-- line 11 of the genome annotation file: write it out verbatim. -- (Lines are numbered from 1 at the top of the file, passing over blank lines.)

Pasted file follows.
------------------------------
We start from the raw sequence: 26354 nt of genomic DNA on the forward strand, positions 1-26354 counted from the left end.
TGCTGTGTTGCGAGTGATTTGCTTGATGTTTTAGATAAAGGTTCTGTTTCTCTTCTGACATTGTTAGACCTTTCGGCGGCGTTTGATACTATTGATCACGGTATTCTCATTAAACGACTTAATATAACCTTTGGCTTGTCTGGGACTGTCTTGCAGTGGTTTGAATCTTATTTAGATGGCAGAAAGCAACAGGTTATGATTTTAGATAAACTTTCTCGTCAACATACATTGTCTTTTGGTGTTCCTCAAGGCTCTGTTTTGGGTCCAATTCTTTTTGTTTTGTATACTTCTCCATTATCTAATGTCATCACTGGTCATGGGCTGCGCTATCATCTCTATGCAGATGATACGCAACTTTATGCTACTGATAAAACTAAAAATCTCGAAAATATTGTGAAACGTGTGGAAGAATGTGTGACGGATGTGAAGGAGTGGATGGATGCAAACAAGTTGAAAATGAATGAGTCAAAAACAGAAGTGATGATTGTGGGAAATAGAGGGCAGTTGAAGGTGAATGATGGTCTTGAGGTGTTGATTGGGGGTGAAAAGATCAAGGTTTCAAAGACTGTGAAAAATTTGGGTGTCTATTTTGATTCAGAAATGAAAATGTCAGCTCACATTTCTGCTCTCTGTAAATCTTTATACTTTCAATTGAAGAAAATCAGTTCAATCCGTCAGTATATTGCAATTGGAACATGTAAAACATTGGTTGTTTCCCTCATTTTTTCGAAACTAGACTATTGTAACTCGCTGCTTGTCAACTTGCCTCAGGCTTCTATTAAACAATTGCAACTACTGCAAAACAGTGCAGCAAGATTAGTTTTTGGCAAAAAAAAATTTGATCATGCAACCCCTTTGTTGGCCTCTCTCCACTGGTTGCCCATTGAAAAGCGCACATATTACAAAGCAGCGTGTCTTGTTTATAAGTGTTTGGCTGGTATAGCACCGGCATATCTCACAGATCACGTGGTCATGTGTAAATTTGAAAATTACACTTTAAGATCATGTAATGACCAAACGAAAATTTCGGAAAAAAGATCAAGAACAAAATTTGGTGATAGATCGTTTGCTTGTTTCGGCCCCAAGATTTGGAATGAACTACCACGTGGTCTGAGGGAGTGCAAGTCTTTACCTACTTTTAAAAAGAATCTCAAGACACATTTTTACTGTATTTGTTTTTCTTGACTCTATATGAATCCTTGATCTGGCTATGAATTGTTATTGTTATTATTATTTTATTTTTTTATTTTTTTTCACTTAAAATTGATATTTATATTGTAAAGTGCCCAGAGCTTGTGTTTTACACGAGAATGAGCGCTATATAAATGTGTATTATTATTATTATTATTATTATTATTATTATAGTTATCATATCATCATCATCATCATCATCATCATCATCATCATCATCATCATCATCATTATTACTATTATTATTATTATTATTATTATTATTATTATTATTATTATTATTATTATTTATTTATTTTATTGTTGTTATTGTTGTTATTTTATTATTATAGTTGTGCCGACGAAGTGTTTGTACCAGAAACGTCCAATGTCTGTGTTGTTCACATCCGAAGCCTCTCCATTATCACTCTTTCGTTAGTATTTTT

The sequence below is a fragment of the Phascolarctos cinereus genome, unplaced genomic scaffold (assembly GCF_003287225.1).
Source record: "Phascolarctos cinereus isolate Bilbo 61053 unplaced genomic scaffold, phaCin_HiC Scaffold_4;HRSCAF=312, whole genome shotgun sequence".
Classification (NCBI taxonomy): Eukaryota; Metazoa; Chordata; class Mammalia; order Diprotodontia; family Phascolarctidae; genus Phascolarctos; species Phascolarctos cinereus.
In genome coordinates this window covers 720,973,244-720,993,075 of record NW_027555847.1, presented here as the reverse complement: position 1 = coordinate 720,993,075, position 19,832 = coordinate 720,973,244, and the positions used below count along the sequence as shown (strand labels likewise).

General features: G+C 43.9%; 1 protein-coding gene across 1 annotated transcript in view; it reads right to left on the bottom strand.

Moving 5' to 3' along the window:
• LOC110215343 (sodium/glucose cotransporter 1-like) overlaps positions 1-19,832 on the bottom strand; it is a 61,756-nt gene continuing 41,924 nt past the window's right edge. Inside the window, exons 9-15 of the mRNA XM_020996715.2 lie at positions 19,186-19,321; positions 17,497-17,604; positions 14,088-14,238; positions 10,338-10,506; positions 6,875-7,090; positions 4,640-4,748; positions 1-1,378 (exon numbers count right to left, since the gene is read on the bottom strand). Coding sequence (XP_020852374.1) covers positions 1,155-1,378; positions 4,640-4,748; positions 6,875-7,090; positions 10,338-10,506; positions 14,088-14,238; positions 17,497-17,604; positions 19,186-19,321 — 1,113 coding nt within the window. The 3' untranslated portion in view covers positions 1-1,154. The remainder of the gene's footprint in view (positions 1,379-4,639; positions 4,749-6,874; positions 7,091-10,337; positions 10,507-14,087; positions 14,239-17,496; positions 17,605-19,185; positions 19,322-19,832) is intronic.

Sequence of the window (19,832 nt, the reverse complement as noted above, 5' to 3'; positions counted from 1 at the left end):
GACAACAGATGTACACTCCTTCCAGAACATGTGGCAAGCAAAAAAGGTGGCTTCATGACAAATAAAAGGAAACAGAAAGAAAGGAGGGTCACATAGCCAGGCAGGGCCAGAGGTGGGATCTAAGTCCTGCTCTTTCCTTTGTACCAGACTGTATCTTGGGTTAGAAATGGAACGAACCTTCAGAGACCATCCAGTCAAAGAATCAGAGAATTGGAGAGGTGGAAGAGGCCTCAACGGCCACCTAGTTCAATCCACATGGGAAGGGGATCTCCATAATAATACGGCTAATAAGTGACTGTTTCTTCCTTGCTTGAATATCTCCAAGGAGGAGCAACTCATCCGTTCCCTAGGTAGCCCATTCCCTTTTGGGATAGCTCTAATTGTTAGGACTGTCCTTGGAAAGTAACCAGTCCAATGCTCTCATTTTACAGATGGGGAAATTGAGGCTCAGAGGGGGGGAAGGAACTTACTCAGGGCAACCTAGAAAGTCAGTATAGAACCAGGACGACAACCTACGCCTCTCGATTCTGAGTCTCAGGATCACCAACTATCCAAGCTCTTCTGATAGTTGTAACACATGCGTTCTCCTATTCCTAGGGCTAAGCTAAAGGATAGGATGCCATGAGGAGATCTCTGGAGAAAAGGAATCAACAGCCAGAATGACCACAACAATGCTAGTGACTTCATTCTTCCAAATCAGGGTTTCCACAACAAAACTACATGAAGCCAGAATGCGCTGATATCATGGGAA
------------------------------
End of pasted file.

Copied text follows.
GACAACAGATGTACACTCCTTCCAGAACATGTGGCAAGCAAAAAAGGTGGCTTCATGACAAATAAAAGGAAACAGAAAGAAAGGAGGGTCACATAGCCAGGCAGGGCCAGAGGTGGGATCTAAGTCCTGCTCTTTCCTTTGTACCAGACTGTATCTTGGGTTAGAAATGGAACGAACCTTCAGAGACCATCCAGTCAAAGAATCAGAGAATTGGAGAGGTGGAAGAGGCCTCAACGGCCACCTAGTTCAATCCACATGGGAAGGGGATCTCCATAATAATACGGCTAATAAGTGACTGTTTCTTCCTTGCTTGAATATCTCCAAGGAGGAGCAACTCATCCGTTCCCTAGGTAGCCCATTCCCTTTTGGGATAGCTCTAATTGTTAGGACTGTCCTTGGAAAGTAACCAGTCCAATGCTCTCATTTTACAGATGGGGAAATTGAGGCTCAGAGGGGGGGAAGGAACTTACTCAGGGCAACCTAGAAAGTCAGTATAGAACCAGGACGACAACCTACGCCTCTCGATTCTGAGTCTCAGGATCACCAACTATCCAAGCTCTTCTGATAGTTGTAACACATGCGTTCTCCTATTCCTAGGGCTAAGCTAAAGGATAGGATGCCATGAGGAGATCTCTGGAGAAAAGGAATCAACAGCCAGAATGACCACAACAATGCTAGTGACTTCATTCTTCCAAATCAGGGTTTCCACAACAAAACTACATGAAGCCAGAATGCGCTGATATCATGGGAA